Intern Insight : Cristina's Internship Experience in Colombia
Updated: Nov 30, 2020
I completed a 3 month internship through Intern Colombia during my year abroad from January until April 2018 and they comprised of some of the best months of my life. While studying Spanish and English Literature at Durham University, a year immersed in a Spanish speaking country is a requirement, and by no means a chore! I had heard wonderful things about Colombia before deciding to embark on an internship, and fortunately found Intern Colombia online, who organised a 12 week placement for me with an NGO. Whilst working, I lived in a shared student house in Teusaquillo, Bogotá, a friendly area with great transport links, and not too far from the historical centre. In the house share, I was able to meet a host of people from different places and it was a good opportunity to immerse myself in Colombian culture.
The foundation is an inspiring organisation that provides free extracurricular activities for children and young adults in some of Colombia’s more disadvantaged neighbourhoods. Their main obsession is football (a common trait in Colombia) and formed the first roots that created the wide reaching tree that is Tiempo de Juego, which started in the Capital’s outskirts in Cazucá, and has established bases in Santa Marta (Caribbean coast) and Timbiquí (Pacific Coast). During my time there, I was supposedly working in the Communications Department, but rather than sat in the Bogotá based office, I spent more time getting stuck in with activities in Cazucá and had the opportunity to write about some of their events in English and Spanish- like International Woman’s Day- as well as helping with some more technical things such as translating web content and helping to develop a new arts curriculum. My colleagues were warm, welcoming and incredibly dedicated to their passion that was the foundation. Most of the Cazucá team had been beneficiaries of the decade-long serving foundation as children, and had grown through the foundation and became leaders themselves. This is another reason as to why it is such a wonderful foundation- it’s sustainable! Both through its employment of local young people who are wholly devoted to the cause and its investment in areas in need of diversion for the young. As well as the classes they run, they have also created a community through the businesses they run including a printing press, a bakery and a recording studio. I thoroughly enjoyed my time there learning many things, meeting great people and speaking Spanish every day, as well as teaching English, on occasion, to colleagues and beneficiaries of the foundation.
My time in Colombia was an ideal balance of work and play. Cheap flights meant that the play part was filled with opportunity to explore different parts of Colombia. I experienced the varying landscapes that Colombia has to offer, such as the Tatacoa desert, the bustling city of Medellín and the Caribbean jewel of Colombia: Cartagena. Bogotá worked as a wonderful working base and exciting, thriving city to work in. The city has a bit of everything; the dramatic Andean landscape that runs parallel to the busy metropolis, the historical centre to the south overlooked by the majestic Montserrate pilgrimage point- which offers the most amazing panoramic views of Bogotá- although it’s quite a walk! It’s not lacking in anything in terms of good food, bars (and museums- if that’s your kind of thing). Luckily, I lived a mere 12 minute drive from the airport (I timed it one morning in a cab at 5am- so this may fluctuate in traffic) so it meant that domestic travel was quick and easy. A particularly memorable trip was an Easter weekend escape to the coffee region (Eje Cafetero) which is famed for its landscapes dotted with wax palms and very good coffee. Good Friday began with a bouncy Jeep ride (really fun, so worth the 4,000 pesos- but hold on tight) to the Valle de Cocora which promises long hikes up rocky terrain that opens out onto the valley adorned with palm trees in the mist. Although, it was torrentially raining and, without waterproof clothing, we were soaking wet, covered entirely in mud after falling so many times and freezing cold crawling in traffic back to our hub: Salento, the Coffee region’s most popular provincial town. As the weather improved over the next few days, we hired bikes and did a thorough tour of the nearby coffee farms, sampling some tinto (black coffee, estilo colombiano) along the way. This tells of only one of the many memories I cherish from my time in Colombia and I’m hoping to return very soon.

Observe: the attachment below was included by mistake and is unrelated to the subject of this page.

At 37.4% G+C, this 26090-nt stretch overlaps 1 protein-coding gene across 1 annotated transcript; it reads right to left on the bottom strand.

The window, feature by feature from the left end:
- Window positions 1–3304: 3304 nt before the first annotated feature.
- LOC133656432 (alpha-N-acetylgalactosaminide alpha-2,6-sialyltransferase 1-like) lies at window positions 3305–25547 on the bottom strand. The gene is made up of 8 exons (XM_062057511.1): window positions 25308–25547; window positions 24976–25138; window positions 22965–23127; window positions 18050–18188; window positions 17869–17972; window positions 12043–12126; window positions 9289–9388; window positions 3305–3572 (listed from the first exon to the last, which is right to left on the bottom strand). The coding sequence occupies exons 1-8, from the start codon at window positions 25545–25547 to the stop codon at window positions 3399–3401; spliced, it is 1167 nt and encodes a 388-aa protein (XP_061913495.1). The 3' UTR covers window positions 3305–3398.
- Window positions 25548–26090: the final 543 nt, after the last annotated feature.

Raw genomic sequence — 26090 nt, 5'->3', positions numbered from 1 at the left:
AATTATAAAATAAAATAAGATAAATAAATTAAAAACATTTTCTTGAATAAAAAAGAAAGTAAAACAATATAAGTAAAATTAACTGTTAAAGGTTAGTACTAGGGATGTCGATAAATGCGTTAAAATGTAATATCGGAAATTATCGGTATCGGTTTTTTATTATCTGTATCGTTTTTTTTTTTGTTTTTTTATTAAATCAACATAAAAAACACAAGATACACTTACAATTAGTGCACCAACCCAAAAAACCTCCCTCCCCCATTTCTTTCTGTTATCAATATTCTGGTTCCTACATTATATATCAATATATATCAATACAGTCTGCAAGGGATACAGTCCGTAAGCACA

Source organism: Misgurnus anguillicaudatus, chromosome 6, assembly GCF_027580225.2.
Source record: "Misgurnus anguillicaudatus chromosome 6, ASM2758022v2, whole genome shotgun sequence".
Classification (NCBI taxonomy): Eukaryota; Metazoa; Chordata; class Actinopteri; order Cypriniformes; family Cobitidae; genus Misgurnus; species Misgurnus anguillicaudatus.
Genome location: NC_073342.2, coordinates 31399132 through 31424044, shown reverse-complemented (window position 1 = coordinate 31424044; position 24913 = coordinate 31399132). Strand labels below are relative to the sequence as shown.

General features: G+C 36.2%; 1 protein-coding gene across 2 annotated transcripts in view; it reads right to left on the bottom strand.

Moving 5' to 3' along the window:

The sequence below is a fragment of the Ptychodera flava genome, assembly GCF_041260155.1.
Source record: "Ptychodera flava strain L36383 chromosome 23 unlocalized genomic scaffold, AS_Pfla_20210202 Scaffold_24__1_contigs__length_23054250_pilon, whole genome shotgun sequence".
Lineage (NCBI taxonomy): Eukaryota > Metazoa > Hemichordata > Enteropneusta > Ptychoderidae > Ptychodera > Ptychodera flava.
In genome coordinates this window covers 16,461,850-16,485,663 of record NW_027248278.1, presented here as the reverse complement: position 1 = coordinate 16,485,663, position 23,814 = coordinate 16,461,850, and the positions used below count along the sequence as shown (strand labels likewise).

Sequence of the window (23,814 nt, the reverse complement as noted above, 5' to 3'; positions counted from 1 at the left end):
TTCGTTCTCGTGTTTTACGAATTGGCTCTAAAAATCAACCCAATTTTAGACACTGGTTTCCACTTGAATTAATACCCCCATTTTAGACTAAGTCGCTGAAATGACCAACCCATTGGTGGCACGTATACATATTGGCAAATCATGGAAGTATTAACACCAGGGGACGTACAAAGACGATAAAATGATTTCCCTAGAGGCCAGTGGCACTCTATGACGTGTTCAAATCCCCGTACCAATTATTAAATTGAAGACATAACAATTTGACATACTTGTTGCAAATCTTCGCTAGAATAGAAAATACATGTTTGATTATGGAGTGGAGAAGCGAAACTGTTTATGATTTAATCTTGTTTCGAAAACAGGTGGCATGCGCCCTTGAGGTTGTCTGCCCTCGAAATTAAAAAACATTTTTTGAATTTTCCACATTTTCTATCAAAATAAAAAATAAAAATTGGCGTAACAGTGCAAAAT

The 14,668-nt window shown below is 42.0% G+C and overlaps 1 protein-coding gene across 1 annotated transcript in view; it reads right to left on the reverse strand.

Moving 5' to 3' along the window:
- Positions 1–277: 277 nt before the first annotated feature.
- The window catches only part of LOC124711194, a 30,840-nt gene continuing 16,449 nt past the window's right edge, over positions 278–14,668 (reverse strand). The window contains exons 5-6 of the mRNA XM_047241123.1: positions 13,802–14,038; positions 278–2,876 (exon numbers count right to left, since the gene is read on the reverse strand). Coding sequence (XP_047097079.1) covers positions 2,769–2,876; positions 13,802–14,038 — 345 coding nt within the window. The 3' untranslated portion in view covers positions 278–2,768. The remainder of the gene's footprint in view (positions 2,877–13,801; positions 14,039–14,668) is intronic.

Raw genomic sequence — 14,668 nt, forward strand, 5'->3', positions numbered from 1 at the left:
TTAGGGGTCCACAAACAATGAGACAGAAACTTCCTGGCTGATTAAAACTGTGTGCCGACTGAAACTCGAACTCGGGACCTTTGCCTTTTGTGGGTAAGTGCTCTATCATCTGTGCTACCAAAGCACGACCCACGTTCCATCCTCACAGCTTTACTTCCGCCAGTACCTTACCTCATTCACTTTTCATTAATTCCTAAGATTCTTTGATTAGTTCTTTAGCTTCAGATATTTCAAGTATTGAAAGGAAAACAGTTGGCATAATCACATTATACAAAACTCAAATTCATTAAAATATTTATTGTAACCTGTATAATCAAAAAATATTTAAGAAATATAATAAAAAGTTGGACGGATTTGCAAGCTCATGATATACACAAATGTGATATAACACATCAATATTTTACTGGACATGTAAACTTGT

Since leaving Colombia, I have continued with my studies and am undergoing my final year of my undergraduate degree. My time abroad has improved my Spanish immensely, and I have become partial to the Bogotá accent (nicest- sounding spoken Spanish I’ve heard so far) over the traditional sort from Spain that I was taught at school. I learnt so much in my time there and, as an experience as a whole, it is highly recommendable! I have so much more to say, but I fear I’ll start to sound like a travel guide. All I can say is that I wish I had stayed longer.
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This blog post was published by Intern Colombia on 27 March 2019 and written by our Intern Colombia Alumna - Cristina. This post has only been edited for grammatical purposes.
The photos featured are courtesy of Cristina.